The Department of Classical Languages and Literatures instructs students in the languages and literatures of Ancient Greece and Rome at the highest level that students can sustain. The study of Greek and Latin provides students with superb intellectual training: the intricate structures of the languages require a level of linguistic analysis, evaluation and "decoding" that challenges students to the utmost. Constant attention to complex syntactical structures, varying styles of translation and the role of Greek and Latin in the formation of English deepen students' appreciation of the subtlety, beauty and expressive power of language.
In addition, we practice this deep study of language on texts—literary, historical and philosophical—that we admire for the directness and vigor with which they confront central issues of the human condition: love and death, freedom and tyranny, justice and injustice, piety and impiety. This sustained confrontation with classical texts not only heightens a student's sensitivity to literature but also involves her in a kind of cultural odyssey, for she must confront cultures that differ vastly from her own yet are preoccupied with many of the same universal human concerns. That experience of confronting both what is reassuringly familiar and what is disturbingly different builds a student's fund of common humanity. Classical Languages and Literatures Department Website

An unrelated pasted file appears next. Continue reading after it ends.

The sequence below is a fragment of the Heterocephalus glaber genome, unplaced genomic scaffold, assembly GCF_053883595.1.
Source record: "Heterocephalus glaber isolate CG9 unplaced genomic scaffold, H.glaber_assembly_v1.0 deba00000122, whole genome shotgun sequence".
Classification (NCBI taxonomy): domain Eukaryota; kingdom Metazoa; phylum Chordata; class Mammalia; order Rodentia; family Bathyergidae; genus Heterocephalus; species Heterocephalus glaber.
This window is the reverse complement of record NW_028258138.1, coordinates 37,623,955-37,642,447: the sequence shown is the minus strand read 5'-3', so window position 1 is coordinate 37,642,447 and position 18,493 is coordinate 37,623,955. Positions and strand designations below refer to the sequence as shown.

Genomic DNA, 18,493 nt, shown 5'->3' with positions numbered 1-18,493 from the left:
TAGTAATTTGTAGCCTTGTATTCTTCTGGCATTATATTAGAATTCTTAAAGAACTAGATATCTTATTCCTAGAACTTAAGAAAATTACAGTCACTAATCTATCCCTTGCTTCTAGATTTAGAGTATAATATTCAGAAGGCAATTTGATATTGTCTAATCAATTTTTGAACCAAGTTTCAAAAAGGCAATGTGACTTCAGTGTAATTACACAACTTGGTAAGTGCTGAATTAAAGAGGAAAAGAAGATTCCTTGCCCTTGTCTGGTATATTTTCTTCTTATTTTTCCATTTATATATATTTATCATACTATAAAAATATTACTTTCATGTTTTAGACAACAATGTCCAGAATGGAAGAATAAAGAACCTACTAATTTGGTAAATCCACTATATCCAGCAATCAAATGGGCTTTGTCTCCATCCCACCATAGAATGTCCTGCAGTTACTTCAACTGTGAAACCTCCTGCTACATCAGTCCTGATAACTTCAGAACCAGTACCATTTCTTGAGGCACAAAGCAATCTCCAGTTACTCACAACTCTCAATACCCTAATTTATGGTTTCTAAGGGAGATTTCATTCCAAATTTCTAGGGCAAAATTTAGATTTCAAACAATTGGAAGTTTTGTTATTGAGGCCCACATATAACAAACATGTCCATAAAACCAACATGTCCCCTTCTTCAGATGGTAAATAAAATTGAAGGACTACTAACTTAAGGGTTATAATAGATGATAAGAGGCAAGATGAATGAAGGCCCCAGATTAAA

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Classical Languages and Literature: Faculty Books
Classical Languages and Literatures: Faculty Publications